Unless something unforeseen happens we hope to open back up in time to have the 10 AM kickboxing classes on Monday ( 3-15-15)  and running the regular schedule throughout the rest of the day (no cycling though). Keep looking in your emails, Facebook and the for updates.  As a reminder, only the Muay Thai/BJJ and boxing areas will be open on Monday. The weight room, cardio areas and kickboxing floors, as well as the locker rooms, lobby and common areas cannot be used at this time.  Additionally, please make sure you bring your own equipment for any classes you are taking. All of the loaner gloves, gis etc. were damaged by smoke from the fire.

Thank you for your understanding that we hope to see you Monday.

Posted in Knuckleup Fitness News

FIRE UPDATE-Classes tomorrow ( 3-14-15) at Sandy Springs Location

Okay, so the cleaning crew will be working overnight getting the Thai/BJJ and boxing areas cleaned up enough to hold classes.
We will be bringing some extra bags into the Thai room and running kickboxing classes in there. We will have a total of 18 bags hung, so we will be able to accommodate 36 students doubled up on the bags. First come first served!

BJJ classes will run as usual, and the Thai and boxing classes will be able to share the boxing room. Additionally, we are going to open up into the outside breezeway for strength training workouts and bootcamp type activities. So, long story short, we’re going to be open, come on down and get a sweat on!!!


Mrs. Oleary's Cow kicks over a lantern and starts the Great Chicago Fire.

Mrs. Oleary’s Cow kicks over a lantern and starts the Great Chicago Fire.

Posted in Knuckleup Fitness News

KnuckleUp BJJ – The Essence of Brazilian Jiu Jitsu

Logo Knuckle Up Brazilian Jiu Jitsu

Ricardo Murgel, head Brazilian Jiu Jitsu instructor for Knuckle Up, and I go back a long time. When I first met him I was a journalist. We went to Brazil together on assignment back in 2008. Back then, BJJ was beginning to make waves in the United States but was still poorly understood by the most people. The purpose of the trip was for Master Murgel to help me understand the true roots of BJJ as a martial art. While in Rio we traveled to the school of Great Grandmaster Álvaro Baretto, one of the few BJJ instructors in the world who is senior to Murgel. At Grandmaster Alvaro’s Rio dojo we had a fascinating discussion, the highlights of which I chronicled for FIGHT! Magazine. Towards the end of our talk I asked him to explain the essence of the Brazilian Jiu Jitsu.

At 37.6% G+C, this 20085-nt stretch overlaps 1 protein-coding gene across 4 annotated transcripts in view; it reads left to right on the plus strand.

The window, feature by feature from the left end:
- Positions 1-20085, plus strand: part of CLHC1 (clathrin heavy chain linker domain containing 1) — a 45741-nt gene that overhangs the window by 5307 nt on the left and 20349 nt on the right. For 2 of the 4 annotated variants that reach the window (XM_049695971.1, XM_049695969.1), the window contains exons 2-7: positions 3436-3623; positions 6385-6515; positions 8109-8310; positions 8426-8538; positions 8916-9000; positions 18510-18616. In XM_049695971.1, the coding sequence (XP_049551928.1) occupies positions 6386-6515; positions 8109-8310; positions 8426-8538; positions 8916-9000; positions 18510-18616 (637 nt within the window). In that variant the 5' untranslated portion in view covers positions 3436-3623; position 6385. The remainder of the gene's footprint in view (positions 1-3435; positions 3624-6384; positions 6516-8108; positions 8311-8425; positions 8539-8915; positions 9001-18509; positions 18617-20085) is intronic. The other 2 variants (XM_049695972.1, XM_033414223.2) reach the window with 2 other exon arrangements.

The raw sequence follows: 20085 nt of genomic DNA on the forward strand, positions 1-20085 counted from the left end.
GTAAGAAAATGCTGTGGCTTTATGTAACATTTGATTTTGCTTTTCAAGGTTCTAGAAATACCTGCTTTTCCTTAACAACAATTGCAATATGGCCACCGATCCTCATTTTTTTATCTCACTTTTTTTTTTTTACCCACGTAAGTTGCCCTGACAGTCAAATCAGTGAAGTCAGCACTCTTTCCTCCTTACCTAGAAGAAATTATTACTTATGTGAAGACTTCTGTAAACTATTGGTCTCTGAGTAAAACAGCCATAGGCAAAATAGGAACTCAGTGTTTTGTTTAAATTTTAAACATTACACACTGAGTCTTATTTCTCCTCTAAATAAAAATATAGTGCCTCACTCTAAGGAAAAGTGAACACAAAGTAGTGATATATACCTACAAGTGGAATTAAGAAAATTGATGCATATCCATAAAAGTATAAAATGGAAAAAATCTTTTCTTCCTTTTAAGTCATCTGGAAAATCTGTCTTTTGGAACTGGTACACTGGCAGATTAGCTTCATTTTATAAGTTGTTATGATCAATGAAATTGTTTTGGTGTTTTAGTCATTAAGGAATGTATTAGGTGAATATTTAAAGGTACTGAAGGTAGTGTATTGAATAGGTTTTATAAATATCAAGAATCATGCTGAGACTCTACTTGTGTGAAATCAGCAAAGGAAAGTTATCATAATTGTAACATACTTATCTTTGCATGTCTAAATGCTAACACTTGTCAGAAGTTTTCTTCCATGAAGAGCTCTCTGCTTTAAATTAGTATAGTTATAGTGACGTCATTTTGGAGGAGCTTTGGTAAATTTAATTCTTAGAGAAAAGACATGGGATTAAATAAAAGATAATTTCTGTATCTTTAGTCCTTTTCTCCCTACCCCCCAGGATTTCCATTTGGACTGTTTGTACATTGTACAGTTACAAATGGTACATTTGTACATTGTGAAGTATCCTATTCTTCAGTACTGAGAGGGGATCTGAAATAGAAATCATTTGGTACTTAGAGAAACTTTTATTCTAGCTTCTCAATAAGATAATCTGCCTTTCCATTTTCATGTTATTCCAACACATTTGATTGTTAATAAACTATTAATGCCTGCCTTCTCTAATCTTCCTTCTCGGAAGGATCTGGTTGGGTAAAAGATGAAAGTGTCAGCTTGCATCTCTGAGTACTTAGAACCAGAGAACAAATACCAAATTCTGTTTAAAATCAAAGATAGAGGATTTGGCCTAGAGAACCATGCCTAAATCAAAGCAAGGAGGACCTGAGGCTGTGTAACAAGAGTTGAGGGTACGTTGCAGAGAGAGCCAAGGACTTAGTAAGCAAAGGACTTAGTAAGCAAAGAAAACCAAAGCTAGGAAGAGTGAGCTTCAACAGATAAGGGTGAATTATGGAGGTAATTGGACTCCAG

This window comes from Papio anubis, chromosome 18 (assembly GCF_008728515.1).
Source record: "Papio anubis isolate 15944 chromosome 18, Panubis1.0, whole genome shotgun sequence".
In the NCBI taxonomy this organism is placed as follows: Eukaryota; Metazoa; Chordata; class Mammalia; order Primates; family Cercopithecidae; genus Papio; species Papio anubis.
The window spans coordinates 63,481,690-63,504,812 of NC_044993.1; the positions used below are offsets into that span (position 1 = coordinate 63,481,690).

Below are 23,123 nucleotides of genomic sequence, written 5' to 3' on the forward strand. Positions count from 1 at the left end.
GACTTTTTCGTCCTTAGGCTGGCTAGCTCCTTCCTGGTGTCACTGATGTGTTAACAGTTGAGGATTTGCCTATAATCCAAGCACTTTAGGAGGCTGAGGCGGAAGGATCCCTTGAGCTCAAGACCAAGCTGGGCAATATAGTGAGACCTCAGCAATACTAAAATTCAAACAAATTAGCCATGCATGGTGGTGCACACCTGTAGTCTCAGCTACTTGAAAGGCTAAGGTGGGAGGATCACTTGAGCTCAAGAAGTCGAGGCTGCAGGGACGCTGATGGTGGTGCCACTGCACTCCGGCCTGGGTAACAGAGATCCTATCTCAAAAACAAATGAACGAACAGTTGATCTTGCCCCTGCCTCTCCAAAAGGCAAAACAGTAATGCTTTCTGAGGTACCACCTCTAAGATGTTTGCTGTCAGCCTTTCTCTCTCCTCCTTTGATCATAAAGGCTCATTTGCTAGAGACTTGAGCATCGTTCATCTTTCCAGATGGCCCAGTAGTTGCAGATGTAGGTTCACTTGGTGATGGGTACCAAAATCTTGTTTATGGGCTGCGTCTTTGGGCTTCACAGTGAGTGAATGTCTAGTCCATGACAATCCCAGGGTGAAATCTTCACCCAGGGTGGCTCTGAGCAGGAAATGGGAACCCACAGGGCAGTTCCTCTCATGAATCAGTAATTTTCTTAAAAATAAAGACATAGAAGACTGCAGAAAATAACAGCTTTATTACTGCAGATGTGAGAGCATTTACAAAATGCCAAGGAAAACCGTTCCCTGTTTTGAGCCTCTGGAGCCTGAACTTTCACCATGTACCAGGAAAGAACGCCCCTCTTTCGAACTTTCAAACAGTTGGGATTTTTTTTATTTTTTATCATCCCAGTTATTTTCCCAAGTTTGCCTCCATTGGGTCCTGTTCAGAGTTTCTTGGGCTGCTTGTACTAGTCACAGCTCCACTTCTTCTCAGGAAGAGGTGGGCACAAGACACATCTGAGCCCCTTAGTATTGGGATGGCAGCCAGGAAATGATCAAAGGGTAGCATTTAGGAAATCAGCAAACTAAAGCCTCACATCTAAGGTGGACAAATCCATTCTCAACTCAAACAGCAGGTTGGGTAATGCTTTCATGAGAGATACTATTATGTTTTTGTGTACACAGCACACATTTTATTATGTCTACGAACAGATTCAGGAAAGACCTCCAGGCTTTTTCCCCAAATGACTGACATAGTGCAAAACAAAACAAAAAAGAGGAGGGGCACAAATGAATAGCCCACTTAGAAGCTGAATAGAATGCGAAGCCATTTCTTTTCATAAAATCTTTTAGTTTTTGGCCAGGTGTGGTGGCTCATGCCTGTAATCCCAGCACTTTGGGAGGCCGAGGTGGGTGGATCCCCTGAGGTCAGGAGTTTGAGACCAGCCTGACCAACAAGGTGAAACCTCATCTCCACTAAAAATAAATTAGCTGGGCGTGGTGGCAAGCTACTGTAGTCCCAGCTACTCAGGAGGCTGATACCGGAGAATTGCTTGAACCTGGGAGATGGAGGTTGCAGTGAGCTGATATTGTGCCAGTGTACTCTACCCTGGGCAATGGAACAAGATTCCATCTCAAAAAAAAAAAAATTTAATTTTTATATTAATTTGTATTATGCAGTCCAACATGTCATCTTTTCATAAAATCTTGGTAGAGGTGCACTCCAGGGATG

“You must understand that Jiu-Jitsu is really four things,” he explained. “One: it is a philosophy that can be summed up by the statement ‘Give to Win’. For example if you make strength with your arms then you give a point of leverage for your opponent to use against you. If you stay loose then you deprive your opponent of that. So, by appearing to be weak you gain strength. Second, it is a system of teaching. It gives access to proper rules of human behavior, self-respect, honor, discipline, courage, and so on. Third, it is a therapy. If man is too aggressive, it will calm him. Is he is too weak or passive? It will make him stronger. And finally, it is a fighting system.”

Alvaro commented that many newly minted Jiu Jitsu aficionados, perhaps attracted by the rising popularity of the UFC were concentrating just on the fourth aspect and ignoring the first three. He told me this missed much of the value of the art. “Jiu-Jitsu is not an end,” he summed up. “It is a tool for creating a better life.”

In the years after that trip I went on the cover martial arts on four continents and meet many of world’s most prominent martial artists, coaches and instructors, but to this day, Grandmaster Alvaro’s is best explanation of the essence of BJJ that I’ve ever heard.

Alvaro Baretto, Ricardo Murgel and Joao Alberto Baretto

Three of the Greatest Living BJJ Masters ( Alvaro Baretto, Ricardo Murgel and Alvaro’s brother, Joao Alberto Baretto)


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Posted in Atlanta BJJ

Strong performance by Team Knuckleup at Georgia Grappling Championships

The Georgia Grappling Championships took place yesterday in Riverdale, Ga and the KnuckleUp team posted another strong performance. In addition to bringing home 2nd place overall in the adults division, the team also took 2nd in NoGi and Gi, as well as 5th in the kids and teens division. And, we accomplished all this with a very small number of fighters! We’re on a roll baby! Check out the NAGA site for full results.

Posted in Knuckleup Fitness News

KnuckleUp represents at Grapple America!

A big thank you to everyone who represented KnuckleUp at Grapple America! We took 2nd place as a team and everyone looked great!


Posted in Knuckleup Fitness News